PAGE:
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Remebering Harry Home

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Longtime shoe industry veteran Harry Home, one of the first non-family members to a become vice president at Nordstrom’s, passed away peacefully Sept. 27th. He was 85 years old.

Home began his footwear career at age 15 working in the stockroom at Nordstrom’s in Seattle. Over the ensuing decades, he rose through the chain’s executive ranks, eventually leading its expansion into the Oregon market. In his early 40s, Home launched his own retail concept, Home Shoe Company. The chain specialized in juniors, but carried everything from Keds to Charles Jourdan. It grew to 15 doors located in the Pacific Northwest and was a successful business for 18 years. Home then went on to make his mark in wholesale, manufacturing and retail for such greats as Meier & Frank. He also did design and development for Nordstrom’s private label division. Home was considered a great mentor by his employees and co-workers, inspiring and teaching many who have gone on to become successful leaders in the industry.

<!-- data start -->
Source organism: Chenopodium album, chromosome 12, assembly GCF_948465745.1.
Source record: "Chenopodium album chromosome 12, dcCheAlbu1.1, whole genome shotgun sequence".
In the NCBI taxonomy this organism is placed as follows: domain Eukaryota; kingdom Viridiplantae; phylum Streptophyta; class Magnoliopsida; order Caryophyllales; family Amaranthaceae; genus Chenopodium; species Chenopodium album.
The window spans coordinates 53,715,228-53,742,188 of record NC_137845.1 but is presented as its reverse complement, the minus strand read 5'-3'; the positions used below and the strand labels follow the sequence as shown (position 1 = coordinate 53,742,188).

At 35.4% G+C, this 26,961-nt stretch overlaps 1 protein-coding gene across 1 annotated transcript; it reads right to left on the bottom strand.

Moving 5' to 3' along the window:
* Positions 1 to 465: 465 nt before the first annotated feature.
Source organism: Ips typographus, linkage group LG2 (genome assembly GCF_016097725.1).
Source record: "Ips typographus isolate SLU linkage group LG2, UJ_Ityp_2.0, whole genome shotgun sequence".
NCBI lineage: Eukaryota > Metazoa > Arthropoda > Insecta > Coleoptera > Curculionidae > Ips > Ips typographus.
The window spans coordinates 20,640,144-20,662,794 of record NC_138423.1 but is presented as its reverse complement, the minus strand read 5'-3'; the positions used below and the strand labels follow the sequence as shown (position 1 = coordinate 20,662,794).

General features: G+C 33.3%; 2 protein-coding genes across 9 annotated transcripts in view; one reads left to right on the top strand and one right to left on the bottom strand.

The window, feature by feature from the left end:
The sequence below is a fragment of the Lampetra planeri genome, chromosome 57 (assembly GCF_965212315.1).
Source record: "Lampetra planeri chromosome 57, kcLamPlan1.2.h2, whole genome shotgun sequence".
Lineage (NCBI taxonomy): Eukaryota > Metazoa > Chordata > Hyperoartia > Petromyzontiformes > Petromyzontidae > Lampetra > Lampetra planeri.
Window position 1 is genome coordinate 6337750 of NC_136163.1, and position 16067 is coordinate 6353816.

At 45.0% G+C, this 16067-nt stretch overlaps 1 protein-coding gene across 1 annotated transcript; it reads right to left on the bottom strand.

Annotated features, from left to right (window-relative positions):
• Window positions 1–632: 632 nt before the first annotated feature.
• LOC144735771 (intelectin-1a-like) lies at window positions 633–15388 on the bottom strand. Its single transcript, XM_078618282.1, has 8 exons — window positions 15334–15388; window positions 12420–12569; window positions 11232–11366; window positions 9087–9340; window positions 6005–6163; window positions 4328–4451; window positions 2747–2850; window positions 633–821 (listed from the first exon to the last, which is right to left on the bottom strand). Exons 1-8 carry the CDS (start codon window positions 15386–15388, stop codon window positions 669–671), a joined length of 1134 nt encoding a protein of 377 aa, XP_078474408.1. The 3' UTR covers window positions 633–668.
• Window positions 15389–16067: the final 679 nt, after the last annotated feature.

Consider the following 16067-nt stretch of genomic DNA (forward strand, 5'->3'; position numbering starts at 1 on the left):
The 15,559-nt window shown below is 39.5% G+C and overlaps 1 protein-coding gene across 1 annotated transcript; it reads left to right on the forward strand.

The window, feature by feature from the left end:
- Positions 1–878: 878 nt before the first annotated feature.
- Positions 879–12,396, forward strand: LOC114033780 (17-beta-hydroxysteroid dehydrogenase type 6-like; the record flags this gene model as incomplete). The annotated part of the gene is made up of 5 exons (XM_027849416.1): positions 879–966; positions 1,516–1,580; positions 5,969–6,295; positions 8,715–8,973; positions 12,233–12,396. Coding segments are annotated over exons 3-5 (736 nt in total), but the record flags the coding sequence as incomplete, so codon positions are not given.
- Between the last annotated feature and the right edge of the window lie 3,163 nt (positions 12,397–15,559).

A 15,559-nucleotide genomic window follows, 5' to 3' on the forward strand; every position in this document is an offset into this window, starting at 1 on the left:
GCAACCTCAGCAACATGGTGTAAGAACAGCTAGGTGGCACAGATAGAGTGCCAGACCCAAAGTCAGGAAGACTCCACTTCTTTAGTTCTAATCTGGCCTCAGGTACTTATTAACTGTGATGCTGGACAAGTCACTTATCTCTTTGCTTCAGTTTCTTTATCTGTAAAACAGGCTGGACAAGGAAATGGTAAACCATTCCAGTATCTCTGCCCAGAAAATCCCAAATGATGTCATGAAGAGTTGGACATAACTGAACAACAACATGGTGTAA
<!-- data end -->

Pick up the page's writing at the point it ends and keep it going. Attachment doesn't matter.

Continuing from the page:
“My father had an eye for good patterns that was second to none,” says Scott Home, president of Coolway and Musse & Cloud. “He treated people in an amazing way and was loved by all.” Scott Home says the best lesson his father ever taught him about the shoe business was: “Take care of the ones.” By that, he meant take care of every customer as if that person were the only one you would ever have. Another of his father’s shoe retailing tenets was: “Sell better shoes to the customer cheaper, but not cheaper shoes.” Home’s associates and family were fond of his many “Harry-isms”, as they dubbed the adages. Others included “A green shoe never fits” and “The price is higher than a cat’s back.”

Home’s greatest loves were his family, the shoe industry and the people who worked in it. He is survived by eight children, 36 grandchildren and 16 great grandchildren.

A memorial will be held on Oct. 23 at 1:00 p.m. at Willamette National Cemetery, 11800 SE Mount Scott Blvd., Happy Valley, OR. In lieu of flowers, the family asks that donations be made in his name to the Two Ten Footwear Foundation ( —Greg Dutter, Footwear Plus Magazine

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